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Default? Not on our watch.

September 09, 2015

If the United States government defaults on a debt payment, it would do serious harm to the U.S. economy—and, worst case scenario, could possibly put us back in a recession. That’s why on Thursday, the House Ways and Means Committee is marking up H.R. 692, the Default Prevention Act, a bill that will take away the threat of default, as well as developing a plan for fiscal responsibility with H.R. 3442, the Debt Management and Fiscal Responsibility Act, a bill sponsored by Ways and Means member Rep. Kenny Marchant (R-TX).

Introduced by Rep. Tom McClintock (R-CA), the Default Prevention Act would put the necessary measures in place to ensure the Treasury Department makes good on its debt payments in the unlikely event that the statutory debt ceiling is breached. In simpler terms: It’s an important safeguard for our economy that takes default off the table. Here’s why:

We must make it clear that the U.S. will not default.
Missing a debt payment, or defaulting, would warrant a credit rating review, weaken the economy, and tarnish our economic standing in the world. This is an unacceptable outcome.

So, this bill will eliminate that threat.
To avoid default, this bill requires Treasury to roll over any principal and interest due on our current debt in case the debt limit is not raised. It allows Treasury to issue debt outside the limit solely to pay principal and interest on our current debt, as well as obligations to the Social Security trust funds.

Social Security, did you say?
Yes, this bill protects our seniors and people with disabilities. H.R. 692 gives Treasury all the authority it needs to ensure the U.S. never misses a debt payment and that Social Security benefits are paid in full and on time. This means the president can continue making all Social Security payments, in the event the debt limit is not raised before it’s reached. The bill simply allows Treasury to access the debt already credited to the Social Security trust funds because this debt counts against the limit.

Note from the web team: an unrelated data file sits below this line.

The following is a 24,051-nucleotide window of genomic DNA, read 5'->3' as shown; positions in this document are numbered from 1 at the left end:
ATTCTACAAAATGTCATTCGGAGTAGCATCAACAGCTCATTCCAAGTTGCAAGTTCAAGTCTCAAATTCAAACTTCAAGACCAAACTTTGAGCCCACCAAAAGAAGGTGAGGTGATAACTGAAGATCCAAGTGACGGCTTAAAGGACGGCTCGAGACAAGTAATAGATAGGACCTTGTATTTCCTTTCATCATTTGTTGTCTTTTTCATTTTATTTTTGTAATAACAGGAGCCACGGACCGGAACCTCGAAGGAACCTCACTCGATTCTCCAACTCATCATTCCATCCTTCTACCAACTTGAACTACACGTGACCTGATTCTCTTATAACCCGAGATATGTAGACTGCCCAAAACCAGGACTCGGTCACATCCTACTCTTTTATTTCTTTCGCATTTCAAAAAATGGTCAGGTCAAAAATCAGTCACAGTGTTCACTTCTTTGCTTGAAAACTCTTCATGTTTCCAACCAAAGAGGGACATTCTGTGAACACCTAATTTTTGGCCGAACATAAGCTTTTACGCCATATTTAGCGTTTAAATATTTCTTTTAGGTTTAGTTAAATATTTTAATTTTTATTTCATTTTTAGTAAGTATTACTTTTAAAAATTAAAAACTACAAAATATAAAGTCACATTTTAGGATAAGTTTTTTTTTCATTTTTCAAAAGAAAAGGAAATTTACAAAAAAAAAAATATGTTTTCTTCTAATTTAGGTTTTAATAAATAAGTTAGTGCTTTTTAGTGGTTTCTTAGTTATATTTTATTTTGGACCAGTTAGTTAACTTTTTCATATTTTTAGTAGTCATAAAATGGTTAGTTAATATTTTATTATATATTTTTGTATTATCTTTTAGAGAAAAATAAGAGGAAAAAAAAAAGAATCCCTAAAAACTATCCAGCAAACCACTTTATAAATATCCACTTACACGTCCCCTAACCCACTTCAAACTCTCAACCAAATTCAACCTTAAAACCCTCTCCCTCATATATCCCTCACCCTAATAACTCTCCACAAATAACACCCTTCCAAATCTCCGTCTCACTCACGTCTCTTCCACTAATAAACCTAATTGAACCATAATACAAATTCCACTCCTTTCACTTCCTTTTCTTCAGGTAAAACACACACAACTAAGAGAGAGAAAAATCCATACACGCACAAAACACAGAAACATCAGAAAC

Is this essentially another way of raising the debt limit? 
No. Let us be clear: This legislation does not increase the debt limit. To avoid default, H.R. 692 requires Treasury to roll over principal and interest payments by issuing debt outside the limit. But this legislation prevents Treasury from issuing new debt to pay for any new spending—unless Congress passes a law to increase the debt limit.

Hmm . . . sounds like Washington is spending too much money.
Indeed. Though the Congressional Budget Office estimates federal revenues will rise by $230 billion (or 7.6 percent)—about twice the rate of economic growth—this year alone, our national debt will still surpass the current $18.1 trillion debt limit. If we really want to bring our debt under control, we must reform important federal programs and rein in wasteful Washington spending.

This is also why the committee will consider the Debt Management and Fiscal Responsibility Act. Rep. Marchant’s bill aims to establish a new debt limit communication framework that enhances accountability, reduces disruptive risk, and returns the focus to finding debt reduction solutions. The legislation requires the administration to appear before Congress prior to each potential debt limit increase and provide testimony and detailed reports on: the national debt and its key drivers; explicit short-, medium-, and long- term debt reduction proposals; and progress on debt reduction.

Both of these bills demonstrate that Republicans want a debt limit process with more stability and less risk. And so while the Ways and Means Committee continues to provide solutions to our spending problem, we can also provide certainty for our economy and financial markets by taking the threat of default off the table. And that’s just what we’ll be tackling on Thursday.